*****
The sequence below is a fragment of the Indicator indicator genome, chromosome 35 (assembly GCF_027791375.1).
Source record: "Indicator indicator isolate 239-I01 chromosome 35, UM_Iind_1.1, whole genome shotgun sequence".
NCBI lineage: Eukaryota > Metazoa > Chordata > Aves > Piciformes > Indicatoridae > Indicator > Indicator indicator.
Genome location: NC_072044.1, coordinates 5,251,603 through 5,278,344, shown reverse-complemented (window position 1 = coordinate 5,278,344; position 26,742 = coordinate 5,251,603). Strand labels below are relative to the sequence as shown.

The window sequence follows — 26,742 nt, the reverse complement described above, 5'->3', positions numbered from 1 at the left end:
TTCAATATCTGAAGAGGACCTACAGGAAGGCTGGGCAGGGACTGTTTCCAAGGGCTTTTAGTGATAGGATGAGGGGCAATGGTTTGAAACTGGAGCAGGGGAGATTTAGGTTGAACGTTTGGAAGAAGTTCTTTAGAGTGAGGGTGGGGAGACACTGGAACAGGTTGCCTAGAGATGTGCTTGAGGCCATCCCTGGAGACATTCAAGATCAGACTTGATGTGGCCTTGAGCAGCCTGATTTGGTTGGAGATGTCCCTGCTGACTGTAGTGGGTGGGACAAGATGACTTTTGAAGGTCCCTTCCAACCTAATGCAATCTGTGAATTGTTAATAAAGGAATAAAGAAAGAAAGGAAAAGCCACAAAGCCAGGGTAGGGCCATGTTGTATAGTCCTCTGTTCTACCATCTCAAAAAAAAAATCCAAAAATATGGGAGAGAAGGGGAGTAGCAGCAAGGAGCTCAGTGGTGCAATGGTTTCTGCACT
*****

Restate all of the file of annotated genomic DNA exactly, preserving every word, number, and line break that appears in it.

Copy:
The sequence below is a fragment of the Indicator indicator genome, chromosome 35 (assembly GCF_027791375.1).
Source record: "Indicator indicator isolate 239-I01 chromosome 35, UM_Iind_1.1, whole genome shotgun sequence".
NCBI lineage: Eukaryota > Metazoa > Chordata > Aves > Piciformes > Indicatoridae > Indicator > Indicator indicator.
Genome location: NC_072044.1, coordinates 5,251,603 through 5,278,344, shown reverse-complemented (window position 1 = coordinate 5,278,344; position 26,742 = coordinate 5,251,603). Strand labels below are relative to the sequence as shown.

The window sequence follows — 26,742 nt, the reverse complement described above, 5'->3', positions numbered from 1 at the left end:
TTCAATATCTGAAGAGGACCTACAGGAAGGCTGGGCAGGGACTGTTTCCAAGGGCTTTTAGTGATAGGATGAGGGGCAATGGTTTGAAACTGGAGCAGGGGAGATTTAGGTTGAACGTTTGGAAGAAGTTCTTTAGAGTGAGGGTGGGGAGACACTGGAACAGGTTGCCTAGAGATGTGCTTGAGGCCATCCCTGGAGACATTCAAGATCAGACTTGATGTGGCCTTGAGCAGCCTGATTTGGTTGGAGATGTCCCTGCTGACTGTAGTGGGTGGGACAAGATGACTTTTGAAGGTCCCTTCCAACCTAATGCAATCTGTGAATTGTTAATAAAGGAATAAAGAAAGAAAGGAAAAGCCACAAAGCCAGGGTAGGGCCATGTTGTATAGTCCTCTGTTCTACCATCTCAAAAAAAAAATCCAAAAATATGGGAGAGAAGGGGAGTAGCAGCAAGGAGCTCAGTGGTGCAATGGTTTCTGCACT